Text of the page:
By Kelly Dearmore
By Jim Schutze
By Rachel Watts
By Lauren Drewes Daniels
By Anna Merlan
By Lee Escobedo
By Alice Laussade
A few months after the November digital release of Saul Williams' latest album, The Inevitable Rise and Liberation of NiggyTardust!, producer Trent Reznor was disheartened.
Reznor, the frontman for Nine Inch Nails, had masterminded a seemingly genius, Radiohead-esque plan for letting listeners obtain Williams' work: They could download it for free, or they could contribute $5 for a higher-quality file. Perhaps not surprisingly, the overwhelming majority of the 150,000 downloaders chose the first option.
"[T]he idea was wrong in my head," Reznor glumly admitted to CNET News in the aftermath, "and for once I've given people too much credit."
Yet despite his producer's solemnity, Williams remains positively upbeat about the results of the experiment. The highly regarded spoken-word poet, actor and rapper/singer says the project has introduced thousands of new people to his music and created fervent demand for his current tour.
Plus, the unique arrangement put money into his pocket much faster than a traditional record release would have.
"I would be living off an advance right now, rather than actually living off the proceeds of the album," he says. In fact, paid downloads even spiked a bit immediately after Reznor made his dissatisfaction known. "All of these people were like, 'Oh my God. I loved the album. Now I actually want to go back and pay for it.'"
Though NiggyTardust lacks anything even remotely radio-friendly—other than, perhaps, a cover of U2's "Sunday Bloody Sunday"—it remains a compelling, atmospheric work. An unclassifiable hodgepodge of hip-hop, dance, industrial and rock music, it plays loosely with the concept of David Bowie's The Rise and Fall of Ziggy Stardust and the Spiders From Mars, exploring racial issues the way Ziggy Stardust delved into gender. The narrative sees the title character fight personal demons within a rocky, hallucinogenic landscape, borrowing themes from Williams' most compelling spoken-word performances.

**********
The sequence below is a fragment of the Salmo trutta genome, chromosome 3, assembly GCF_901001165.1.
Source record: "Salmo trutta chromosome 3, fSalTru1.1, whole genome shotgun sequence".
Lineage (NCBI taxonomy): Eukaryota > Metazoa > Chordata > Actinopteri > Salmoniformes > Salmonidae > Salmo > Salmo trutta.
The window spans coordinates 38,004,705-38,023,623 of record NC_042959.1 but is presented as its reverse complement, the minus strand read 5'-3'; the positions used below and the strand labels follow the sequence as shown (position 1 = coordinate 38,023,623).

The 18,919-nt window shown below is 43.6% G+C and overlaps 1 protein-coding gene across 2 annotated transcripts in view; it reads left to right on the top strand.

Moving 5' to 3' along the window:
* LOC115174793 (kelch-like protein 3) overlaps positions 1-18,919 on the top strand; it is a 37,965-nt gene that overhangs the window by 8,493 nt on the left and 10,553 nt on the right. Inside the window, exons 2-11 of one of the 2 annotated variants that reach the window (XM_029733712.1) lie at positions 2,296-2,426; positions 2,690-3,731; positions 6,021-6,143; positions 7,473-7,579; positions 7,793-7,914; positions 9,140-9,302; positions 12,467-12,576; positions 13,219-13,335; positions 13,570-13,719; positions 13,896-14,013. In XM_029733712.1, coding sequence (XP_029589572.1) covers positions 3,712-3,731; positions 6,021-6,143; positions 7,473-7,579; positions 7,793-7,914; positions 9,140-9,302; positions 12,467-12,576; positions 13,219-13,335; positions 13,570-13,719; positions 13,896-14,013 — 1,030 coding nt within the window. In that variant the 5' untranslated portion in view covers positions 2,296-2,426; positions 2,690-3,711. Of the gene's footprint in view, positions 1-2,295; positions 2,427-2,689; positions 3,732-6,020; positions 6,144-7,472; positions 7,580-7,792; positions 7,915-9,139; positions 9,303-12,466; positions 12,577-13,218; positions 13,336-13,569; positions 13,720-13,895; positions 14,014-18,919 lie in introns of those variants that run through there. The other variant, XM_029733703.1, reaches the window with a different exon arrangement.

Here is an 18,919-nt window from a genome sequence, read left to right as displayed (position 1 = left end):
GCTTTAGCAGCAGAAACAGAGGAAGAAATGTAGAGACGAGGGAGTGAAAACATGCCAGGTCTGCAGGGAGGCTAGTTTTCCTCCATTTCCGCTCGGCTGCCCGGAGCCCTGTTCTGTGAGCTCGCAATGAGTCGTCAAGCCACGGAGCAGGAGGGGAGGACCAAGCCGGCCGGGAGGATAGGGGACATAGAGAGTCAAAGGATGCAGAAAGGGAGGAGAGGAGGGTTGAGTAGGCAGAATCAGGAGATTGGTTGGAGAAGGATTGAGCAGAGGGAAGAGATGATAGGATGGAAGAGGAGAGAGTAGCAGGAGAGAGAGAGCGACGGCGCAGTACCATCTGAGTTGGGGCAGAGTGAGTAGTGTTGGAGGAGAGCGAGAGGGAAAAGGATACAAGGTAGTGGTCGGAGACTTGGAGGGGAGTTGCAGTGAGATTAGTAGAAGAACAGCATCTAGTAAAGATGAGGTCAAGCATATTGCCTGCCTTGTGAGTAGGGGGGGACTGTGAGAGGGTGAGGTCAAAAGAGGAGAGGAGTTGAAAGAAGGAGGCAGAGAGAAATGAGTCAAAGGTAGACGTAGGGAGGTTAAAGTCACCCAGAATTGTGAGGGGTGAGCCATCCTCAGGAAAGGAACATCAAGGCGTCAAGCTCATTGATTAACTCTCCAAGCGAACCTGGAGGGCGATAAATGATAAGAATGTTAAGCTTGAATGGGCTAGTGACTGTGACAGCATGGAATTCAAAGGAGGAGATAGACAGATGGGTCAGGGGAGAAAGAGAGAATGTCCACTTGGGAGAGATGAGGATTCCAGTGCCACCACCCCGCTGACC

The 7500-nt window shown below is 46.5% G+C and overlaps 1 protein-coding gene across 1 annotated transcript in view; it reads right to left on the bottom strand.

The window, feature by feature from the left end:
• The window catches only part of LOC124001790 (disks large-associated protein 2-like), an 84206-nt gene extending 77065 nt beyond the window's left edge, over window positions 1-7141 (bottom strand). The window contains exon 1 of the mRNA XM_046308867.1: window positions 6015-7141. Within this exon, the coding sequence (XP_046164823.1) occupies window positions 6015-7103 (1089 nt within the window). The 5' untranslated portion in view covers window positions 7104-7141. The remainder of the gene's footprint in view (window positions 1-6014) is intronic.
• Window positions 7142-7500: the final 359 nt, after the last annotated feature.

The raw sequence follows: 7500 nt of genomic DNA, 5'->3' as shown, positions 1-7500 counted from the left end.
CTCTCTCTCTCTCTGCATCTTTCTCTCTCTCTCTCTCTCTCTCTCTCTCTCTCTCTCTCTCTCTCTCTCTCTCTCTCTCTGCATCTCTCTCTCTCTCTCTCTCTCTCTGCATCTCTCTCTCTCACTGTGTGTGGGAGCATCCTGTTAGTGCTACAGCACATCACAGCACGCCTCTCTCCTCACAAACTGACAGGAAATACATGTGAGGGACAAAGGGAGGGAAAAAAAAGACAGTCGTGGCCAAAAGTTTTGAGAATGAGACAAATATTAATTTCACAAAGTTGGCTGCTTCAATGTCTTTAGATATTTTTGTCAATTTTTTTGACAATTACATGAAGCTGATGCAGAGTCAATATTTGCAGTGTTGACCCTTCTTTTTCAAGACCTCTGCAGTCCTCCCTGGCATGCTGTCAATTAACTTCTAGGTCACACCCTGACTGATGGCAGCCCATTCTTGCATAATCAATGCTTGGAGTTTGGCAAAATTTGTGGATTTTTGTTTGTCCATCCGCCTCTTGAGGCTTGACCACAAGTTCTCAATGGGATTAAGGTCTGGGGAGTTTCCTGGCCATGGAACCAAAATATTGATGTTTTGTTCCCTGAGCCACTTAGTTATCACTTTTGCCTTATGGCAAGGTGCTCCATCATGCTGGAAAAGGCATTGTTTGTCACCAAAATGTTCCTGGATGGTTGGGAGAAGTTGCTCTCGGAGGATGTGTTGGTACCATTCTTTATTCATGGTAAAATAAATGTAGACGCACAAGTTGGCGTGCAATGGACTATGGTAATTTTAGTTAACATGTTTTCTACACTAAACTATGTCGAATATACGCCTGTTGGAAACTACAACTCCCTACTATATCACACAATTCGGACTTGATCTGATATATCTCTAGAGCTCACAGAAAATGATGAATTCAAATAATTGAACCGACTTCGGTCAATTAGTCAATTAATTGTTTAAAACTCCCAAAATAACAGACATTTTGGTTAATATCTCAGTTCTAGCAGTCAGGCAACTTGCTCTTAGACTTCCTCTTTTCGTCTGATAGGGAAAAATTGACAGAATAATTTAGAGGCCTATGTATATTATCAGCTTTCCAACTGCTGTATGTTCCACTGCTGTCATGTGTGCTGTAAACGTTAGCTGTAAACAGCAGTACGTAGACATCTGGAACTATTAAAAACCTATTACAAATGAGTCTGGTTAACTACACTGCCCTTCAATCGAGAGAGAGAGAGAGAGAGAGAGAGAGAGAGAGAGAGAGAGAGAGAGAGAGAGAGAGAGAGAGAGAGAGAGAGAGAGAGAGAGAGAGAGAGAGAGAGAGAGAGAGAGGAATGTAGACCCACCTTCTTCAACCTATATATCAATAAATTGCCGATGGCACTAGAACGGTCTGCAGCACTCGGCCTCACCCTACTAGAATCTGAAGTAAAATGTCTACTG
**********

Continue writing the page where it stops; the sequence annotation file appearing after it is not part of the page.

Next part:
"From the start, I remember Trent saying, 'Let's give it away for free,'" Williams says. "At first, I was like, 'This dude is out of his mind!' But then it really started making sense."
Nonetheless, Reznor now appears to have abandoned the idea of releasing entire albums for free. He recently announced that NIN's new collection of instrumental songs, Ghosts I-IV, will be available in a number of different formats at a number of different price points, and that only the first nine tracks can legally be downloaded for free.
Williams, meanwhile, is gearing up for a physical release of NiggyTardust on the Fader label. It will contain about seven new songs, including a new version of "No One Ever Does" called "Pedagogue of Young Gods," and should be available in late spring or early summer. He contends that the new tracks up the ante on an already fairly explosive work: "I don't know if I did it on purpose, but the more I listen to them, the more I realize that I saved the most hard-core, the most dance-y and thought-provoking tracks for the physical release."
Will it sell better than the digital release did? That remains to be seen. But Williams isn't too concerned, using a fairly outlandish metaphor to explain that a project's artistic merit should dwarf any concerns about its financial viability: "Let's say you have the cure for AIDS, for example. Are you going to be really mad that not enough people paid for it? Or are you going to be pleased about the fact that you were able to heal so many people?"